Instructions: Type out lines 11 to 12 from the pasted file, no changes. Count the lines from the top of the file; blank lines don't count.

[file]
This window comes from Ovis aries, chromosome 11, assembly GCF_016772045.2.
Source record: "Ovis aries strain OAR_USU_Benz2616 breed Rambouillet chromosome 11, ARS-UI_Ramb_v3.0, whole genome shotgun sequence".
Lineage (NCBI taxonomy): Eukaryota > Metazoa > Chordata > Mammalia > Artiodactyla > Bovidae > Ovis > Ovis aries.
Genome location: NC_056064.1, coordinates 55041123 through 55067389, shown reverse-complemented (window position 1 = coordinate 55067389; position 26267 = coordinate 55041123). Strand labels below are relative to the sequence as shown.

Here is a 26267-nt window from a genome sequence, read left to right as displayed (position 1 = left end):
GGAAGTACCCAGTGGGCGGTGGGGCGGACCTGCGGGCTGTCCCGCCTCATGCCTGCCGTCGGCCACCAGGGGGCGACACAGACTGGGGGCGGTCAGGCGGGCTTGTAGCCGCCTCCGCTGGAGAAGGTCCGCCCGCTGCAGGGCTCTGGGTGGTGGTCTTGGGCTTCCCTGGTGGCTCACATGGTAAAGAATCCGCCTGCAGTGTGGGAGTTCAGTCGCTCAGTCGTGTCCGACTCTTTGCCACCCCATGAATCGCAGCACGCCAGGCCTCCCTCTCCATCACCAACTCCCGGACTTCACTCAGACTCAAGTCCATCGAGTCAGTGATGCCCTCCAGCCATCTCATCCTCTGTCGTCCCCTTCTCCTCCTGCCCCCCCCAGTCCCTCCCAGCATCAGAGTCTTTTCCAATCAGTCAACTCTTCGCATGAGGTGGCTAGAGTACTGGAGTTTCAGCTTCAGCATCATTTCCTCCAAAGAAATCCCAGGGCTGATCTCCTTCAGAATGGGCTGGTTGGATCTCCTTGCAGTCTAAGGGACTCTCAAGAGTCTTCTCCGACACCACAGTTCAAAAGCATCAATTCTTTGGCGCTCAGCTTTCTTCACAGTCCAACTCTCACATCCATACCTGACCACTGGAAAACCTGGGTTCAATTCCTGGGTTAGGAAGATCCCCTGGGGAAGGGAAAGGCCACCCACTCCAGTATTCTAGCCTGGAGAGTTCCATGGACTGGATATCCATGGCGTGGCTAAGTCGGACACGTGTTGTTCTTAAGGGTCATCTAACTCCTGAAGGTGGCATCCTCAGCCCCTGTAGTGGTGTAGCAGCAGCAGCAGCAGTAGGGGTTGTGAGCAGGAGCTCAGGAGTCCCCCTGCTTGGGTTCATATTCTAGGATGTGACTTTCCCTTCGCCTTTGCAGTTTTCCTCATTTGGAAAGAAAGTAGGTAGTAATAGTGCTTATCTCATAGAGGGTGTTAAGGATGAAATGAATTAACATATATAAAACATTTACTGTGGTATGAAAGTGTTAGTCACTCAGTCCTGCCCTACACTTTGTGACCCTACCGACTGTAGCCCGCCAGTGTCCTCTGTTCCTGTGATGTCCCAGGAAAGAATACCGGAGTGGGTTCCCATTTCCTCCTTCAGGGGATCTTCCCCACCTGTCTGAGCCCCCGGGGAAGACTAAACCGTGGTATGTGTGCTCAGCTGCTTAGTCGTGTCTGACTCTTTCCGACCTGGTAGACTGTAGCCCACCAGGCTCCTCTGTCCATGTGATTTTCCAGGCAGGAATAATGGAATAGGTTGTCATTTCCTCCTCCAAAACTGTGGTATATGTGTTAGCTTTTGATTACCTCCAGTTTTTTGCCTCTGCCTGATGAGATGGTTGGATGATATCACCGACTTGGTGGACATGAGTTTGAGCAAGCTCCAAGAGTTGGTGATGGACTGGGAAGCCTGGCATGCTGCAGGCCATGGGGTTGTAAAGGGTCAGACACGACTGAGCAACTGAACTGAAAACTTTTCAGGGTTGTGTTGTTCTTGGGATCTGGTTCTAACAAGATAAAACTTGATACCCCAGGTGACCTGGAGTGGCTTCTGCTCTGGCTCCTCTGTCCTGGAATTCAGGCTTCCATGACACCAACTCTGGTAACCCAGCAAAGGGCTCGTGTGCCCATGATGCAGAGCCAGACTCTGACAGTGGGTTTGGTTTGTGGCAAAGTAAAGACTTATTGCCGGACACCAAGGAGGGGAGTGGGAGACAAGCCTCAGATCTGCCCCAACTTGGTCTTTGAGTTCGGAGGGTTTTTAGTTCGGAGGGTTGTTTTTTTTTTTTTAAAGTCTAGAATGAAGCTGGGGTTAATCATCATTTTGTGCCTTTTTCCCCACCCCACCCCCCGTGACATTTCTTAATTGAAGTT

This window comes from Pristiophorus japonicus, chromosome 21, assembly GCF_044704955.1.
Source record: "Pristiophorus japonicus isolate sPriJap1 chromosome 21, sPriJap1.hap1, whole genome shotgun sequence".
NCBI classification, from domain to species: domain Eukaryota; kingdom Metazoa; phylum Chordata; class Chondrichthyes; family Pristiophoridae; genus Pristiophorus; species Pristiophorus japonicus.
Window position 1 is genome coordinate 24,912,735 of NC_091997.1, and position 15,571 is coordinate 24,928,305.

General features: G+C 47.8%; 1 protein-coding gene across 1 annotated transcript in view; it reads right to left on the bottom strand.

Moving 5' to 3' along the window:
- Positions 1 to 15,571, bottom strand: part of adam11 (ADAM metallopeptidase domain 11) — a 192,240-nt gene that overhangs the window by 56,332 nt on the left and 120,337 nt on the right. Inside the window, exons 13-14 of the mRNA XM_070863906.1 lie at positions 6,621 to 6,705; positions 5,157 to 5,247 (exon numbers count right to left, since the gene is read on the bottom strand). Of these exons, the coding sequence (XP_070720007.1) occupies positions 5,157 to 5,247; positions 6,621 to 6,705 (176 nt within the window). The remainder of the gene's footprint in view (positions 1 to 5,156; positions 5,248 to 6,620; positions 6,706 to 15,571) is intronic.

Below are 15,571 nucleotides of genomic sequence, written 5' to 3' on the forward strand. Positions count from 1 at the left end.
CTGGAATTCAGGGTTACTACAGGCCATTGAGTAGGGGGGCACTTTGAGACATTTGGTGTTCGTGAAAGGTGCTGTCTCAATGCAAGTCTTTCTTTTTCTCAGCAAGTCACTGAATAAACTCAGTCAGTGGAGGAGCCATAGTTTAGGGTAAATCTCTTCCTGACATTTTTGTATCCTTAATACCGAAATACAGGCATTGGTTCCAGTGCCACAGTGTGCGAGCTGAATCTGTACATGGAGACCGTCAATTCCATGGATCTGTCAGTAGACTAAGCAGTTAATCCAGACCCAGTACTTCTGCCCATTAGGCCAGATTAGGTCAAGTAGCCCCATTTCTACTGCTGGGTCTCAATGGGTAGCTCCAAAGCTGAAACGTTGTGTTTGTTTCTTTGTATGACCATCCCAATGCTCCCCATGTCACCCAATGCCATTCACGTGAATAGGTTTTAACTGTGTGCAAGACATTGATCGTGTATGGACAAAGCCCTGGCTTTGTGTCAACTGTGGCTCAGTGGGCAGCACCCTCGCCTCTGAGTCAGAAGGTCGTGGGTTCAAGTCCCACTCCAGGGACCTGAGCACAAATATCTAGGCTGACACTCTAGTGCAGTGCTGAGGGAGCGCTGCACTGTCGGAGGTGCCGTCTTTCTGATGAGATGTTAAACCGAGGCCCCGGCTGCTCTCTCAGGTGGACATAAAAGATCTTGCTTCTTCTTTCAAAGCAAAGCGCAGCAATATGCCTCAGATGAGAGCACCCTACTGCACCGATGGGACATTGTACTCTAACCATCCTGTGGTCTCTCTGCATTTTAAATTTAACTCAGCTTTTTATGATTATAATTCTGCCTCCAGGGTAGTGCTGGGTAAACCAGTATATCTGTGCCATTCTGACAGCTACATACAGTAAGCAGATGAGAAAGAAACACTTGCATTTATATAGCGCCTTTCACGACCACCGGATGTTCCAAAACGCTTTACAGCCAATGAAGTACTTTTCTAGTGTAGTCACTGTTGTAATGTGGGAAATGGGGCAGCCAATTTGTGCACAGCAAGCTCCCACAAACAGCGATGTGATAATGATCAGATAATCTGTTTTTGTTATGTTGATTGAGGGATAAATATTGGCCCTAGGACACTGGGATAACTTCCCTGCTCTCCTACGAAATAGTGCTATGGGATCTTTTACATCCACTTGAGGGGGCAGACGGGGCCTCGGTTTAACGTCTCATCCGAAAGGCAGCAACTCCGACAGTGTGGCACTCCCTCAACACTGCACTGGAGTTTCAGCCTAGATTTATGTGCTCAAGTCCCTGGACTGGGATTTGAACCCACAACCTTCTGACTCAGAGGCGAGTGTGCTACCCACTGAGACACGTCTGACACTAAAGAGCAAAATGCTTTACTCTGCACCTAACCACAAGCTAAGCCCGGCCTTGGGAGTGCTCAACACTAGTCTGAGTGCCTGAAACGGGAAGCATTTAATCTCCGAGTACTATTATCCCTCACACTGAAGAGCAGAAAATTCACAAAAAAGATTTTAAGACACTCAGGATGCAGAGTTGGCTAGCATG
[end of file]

General features: G+C 47.8%; 1 protein-coding gene across 1 annotated transcript in view; it reads right to left on the bottom strand.

Moving 5' to 3' along the window: